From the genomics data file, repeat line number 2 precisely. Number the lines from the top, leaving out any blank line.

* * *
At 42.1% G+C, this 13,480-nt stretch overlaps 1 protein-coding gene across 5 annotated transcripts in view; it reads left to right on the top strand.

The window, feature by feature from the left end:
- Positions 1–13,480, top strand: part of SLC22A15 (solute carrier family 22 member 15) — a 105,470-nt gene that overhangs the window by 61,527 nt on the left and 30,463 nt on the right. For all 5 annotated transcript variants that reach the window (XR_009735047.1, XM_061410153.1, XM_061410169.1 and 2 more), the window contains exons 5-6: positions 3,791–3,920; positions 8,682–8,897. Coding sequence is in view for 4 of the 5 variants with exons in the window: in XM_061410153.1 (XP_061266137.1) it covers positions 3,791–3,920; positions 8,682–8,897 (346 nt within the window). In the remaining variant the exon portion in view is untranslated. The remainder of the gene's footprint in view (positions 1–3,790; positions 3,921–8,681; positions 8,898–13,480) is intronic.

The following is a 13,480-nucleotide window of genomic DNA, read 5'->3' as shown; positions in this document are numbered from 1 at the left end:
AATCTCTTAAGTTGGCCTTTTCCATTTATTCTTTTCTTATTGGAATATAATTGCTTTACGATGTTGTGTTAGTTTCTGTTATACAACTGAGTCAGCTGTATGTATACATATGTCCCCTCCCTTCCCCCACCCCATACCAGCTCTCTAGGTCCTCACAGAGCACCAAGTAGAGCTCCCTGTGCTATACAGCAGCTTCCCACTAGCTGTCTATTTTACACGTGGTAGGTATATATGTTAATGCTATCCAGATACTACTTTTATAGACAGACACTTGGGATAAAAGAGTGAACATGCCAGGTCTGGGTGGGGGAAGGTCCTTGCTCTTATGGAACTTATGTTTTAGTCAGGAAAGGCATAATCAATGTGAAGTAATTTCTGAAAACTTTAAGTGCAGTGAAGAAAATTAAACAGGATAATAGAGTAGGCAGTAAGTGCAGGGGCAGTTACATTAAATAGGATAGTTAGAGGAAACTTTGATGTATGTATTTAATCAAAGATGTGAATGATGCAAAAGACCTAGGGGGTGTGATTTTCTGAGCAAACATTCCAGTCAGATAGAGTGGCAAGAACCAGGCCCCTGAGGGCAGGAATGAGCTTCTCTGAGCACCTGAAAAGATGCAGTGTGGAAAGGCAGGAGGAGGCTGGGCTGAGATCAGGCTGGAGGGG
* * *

The window, feature by feature from the left end: